Every year students, traditional and non-traditional, arrive to campus with new and ever-changing use of social media tools. Recently I wrote about a trending app with teens and young adults called TikTok – which got quite the response! It can be tough to keep up – if not impossible.
In this post I’m pulling us out of the nitty-gritty of daily strategies, and bright n’ shiny new tools, to look big picture at our society, demographics and social media, with the intent to approach social media for engagement, whether to students, parents, alumni, or stakeholders – across the lifespan.
My philosophy to digital engagement is this: Reach your campus community where they are, with a strategy that intends to build genuine relationships, emotionally connects by documenting your values, and consistently shares authentic stories.
By trade and education, I apply a lens of human development and psychology to digital engagement. Human development is a lifespan perspective, recognizing our evolution from infancy through old age. Due to the influence social media has on our lives, it is essential to acknowledge this impact for all generations.
The social media training I provide to higher ed administrators, faculty, and executives are informed by this human development lens. I spell out the influence of technology in our lives over time. This accounts for multiple demographics and generations and recognizes how each individual is impacted uniquely.
This removes the pressure that each educator, administrator or executive in the room is not competent in social media or behind in their knowledge of technology. The goal is to unify and empathize.
Collectively I call this approach engaging the digital generation.
Who is the Digital Generation?
Let’s start by building an understanding of what generations are and how engaging the digital generation is different.
By definition, a generation is a group of people who were generally born around the same time in history. In Generation Z, A Century in the Making authors Corey Seemiller and Meghan Grace use the following definition of a generation “the entire body of individuals born and living about the same time.” Generations are made up of 14-20 years in common life stages.
Over time, as a collective, no matter the birth year, our society and individuals have been impacted and influenced by technology changes. When you first hear the term “digital generation,” many may point to Millennials (born 1977-1995) or Generation Z (1996-2015). With a trip down tech memory lane, you’ll soon discover how Generation X (1965-1976) and Baby Boomers (1946-1964) also experienced historic technology discoveries and shifts in society and daily life.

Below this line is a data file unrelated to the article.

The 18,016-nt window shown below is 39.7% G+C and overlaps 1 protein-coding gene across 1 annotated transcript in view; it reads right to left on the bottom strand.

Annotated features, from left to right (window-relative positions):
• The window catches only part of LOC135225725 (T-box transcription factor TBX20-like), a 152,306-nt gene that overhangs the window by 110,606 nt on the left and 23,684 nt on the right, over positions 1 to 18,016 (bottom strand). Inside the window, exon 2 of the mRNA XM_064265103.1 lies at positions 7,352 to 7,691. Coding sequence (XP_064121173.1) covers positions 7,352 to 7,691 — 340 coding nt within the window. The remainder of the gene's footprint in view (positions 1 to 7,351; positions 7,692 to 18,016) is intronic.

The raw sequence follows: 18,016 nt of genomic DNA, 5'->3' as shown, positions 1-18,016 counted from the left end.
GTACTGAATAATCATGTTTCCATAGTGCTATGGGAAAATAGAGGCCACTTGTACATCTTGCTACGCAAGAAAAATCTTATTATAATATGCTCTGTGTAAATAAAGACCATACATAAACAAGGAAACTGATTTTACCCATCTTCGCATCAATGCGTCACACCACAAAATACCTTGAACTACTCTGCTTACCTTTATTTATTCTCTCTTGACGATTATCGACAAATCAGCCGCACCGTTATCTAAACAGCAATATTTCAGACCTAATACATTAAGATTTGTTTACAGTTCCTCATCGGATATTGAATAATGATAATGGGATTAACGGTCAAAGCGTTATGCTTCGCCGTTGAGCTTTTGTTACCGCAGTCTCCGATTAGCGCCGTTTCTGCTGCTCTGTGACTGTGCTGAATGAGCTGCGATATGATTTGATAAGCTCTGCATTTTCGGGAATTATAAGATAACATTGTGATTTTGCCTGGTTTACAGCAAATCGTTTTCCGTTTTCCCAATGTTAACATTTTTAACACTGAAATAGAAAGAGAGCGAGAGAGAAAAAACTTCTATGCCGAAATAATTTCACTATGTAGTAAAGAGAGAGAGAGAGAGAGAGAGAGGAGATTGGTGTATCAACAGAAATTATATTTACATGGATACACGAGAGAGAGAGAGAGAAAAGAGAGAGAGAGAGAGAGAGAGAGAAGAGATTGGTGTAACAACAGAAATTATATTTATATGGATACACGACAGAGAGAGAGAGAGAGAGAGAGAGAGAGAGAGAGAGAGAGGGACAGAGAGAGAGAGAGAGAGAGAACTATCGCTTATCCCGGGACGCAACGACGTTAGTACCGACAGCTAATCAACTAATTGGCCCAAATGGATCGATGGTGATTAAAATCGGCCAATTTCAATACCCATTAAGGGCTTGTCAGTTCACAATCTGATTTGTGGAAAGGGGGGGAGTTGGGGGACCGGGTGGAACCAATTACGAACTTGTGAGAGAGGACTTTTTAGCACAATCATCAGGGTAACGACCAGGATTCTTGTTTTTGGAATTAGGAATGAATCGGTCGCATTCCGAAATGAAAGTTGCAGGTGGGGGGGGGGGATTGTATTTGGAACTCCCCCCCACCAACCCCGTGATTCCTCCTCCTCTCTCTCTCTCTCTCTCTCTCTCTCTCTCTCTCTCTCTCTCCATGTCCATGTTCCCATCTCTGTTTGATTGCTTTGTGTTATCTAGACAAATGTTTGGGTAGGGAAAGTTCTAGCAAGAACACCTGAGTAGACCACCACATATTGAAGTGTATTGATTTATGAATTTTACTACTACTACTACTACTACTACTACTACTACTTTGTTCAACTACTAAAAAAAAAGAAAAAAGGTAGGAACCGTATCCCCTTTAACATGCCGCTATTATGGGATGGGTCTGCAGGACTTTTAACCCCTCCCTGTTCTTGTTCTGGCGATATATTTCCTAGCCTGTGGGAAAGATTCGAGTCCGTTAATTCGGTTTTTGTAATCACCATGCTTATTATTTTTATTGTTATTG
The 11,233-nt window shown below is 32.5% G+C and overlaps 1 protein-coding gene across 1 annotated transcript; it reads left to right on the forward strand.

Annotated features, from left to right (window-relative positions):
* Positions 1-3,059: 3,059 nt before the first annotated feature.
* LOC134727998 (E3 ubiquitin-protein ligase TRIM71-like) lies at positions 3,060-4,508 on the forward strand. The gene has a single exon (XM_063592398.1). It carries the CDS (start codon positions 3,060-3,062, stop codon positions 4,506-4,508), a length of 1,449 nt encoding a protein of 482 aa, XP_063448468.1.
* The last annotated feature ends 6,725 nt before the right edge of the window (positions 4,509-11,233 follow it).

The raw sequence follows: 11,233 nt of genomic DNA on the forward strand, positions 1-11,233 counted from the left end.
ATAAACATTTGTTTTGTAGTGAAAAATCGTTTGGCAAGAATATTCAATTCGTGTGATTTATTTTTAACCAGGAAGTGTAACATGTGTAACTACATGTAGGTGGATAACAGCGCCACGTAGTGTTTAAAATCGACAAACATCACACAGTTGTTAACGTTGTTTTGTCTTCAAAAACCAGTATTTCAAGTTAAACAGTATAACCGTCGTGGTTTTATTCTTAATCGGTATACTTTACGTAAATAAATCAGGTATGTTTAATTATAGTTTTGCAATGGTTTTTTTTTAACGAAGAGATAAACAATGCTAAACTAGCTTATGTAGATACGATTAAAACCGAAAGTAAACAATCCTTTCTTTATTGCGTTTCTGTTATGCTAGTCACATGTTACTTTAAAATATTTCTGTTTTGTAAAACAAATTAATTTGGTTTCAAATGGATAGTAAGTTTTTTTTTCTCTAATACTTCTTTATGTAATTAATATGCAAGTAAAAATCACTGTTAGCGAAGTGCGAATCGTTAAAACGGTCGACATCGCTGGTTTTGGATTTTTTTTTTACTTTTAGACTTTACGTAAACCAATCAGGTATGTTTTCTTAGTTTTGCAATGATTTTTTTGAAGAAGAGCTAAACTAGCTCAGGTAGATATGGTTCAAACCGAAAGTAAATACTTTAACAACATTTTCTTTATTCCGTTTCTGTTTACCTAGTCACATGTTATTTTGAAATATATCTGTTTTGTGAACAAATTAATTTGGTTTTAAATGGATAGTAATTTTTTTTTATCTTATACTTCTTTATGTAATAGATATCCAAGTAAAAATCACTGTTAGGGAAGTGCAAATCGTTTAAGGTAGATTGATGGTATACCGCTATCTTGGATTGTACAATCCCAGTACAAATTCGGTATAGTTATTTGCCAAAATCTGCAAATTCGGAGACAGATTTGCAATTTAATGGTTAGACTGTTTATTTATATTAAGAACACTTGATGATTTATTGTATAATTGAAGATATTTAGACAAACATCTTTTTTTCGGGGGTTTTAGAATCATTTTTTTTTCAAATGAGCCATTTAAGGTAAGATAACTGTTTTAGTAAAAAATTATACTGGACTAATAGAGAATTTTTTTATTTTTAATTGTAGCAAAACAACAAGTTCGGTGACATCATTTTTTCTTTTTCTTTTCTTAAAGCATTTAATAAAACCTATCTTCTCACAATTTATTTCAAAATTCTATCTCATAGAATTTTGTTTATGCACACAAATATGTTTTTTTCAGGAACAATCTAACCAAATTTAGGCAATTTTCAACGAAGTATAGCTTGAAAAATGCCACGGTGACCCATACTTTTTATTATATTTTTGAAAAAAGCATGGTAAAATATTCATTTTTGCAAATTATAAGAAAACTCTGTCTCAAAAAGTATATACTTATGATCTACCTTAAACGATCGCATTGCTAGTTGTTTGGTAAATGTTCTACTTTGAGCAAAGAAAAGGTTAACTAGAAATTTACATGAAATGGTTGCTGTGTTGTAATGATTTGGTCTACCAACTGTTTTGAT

Let’s talk a tech walk back in time – to my favorite decade: the 80’s!
The 1980s could be considered the home computer boom, bringing us the most powerful Apple product at the time, the Apple IIGS home computer. In A brave new world: the 1980s home computer boom the first home computers were described as “a technology that was going to change the world.”
Parents were encouraged to buy computers for their children to help give them a good start in life.
As an 80’s baby, my first tech memory was a Speak & Spell – and came far before my family invested (or could afford) a home computer. What was your first tech memory as a kid?
Our computer finally did arrive later into the ’80s when I was in elementary school. My parents, born in the ’50s (baby boomers in their 30’s) discovered and built digital skills right along with my brother and me. I would show them how to work an epic program called Paint or convince them why I needed to print ANOTHER banner for my bedroom on our ImageWriter II.
90’s: New Tech on the Block
Then came the 90’s, famous for its complete dive into a plethora of tech gadgets, including, the Walkmen, the PalmPilot, and so much more. Beyond hardware, software, and a global network most drastically began to change society. The WorldWideWeb arrived for general consumption in 1990 as the first web browser — and serves the gateway to how we know technology as it is today.
Although email has been around since the 70s, it did not become popular and “easily” accessible until the early to mid-90s. Platforms like Microsoft, American Online (AOL), Hotmail, and Yahoo! started to create their own email systems and revolutionized the way we communicated.
In 1997, we were introduced to instant messaging when AOL launched AIM, AOL Instant Messenger. AIM was THE way to communicate with friends and other random users in the late 90s– remember the chat rooms – and oh the usernames!?!
AIM, and the competitor MSN Messenger began to establish methods of how we talk to each other today, including abbreviations like LOL, TTYL, and BRB. MIT Technology Review, Julia Sklar claims, “AIM made social media what it is today.” AOL shut down AIM in December of 2017 due in part to the next wave of social media platforms I’ll discuss next…but there is speculation that it’s being resurrected.
Blogging also became popular in the late ’90s with popular platforms like Open Diary, Blogger, LiveJournal, and Xanga launched. At this point, some Generation Xers were blogging about what it’s like to be a twenty-something. Were you blogging back then? I double dare you to go back and read/share one of your posts!
00’s: Living in 21st Century World
The 2000s are THE decade of social networking: Friendster (2002), Myspace (2003), LinkedIn (2003), Facebook (2004), Youtube (2005), Twitter (2006), Whatsapp (2009), and Instagram (2010). The 2000s were pivotal in enabling the type of content sharing that is common on platforms today. Millennials would have been around the ages of 5 years old (kindergarten!) up to 23 years old in the early 2000s.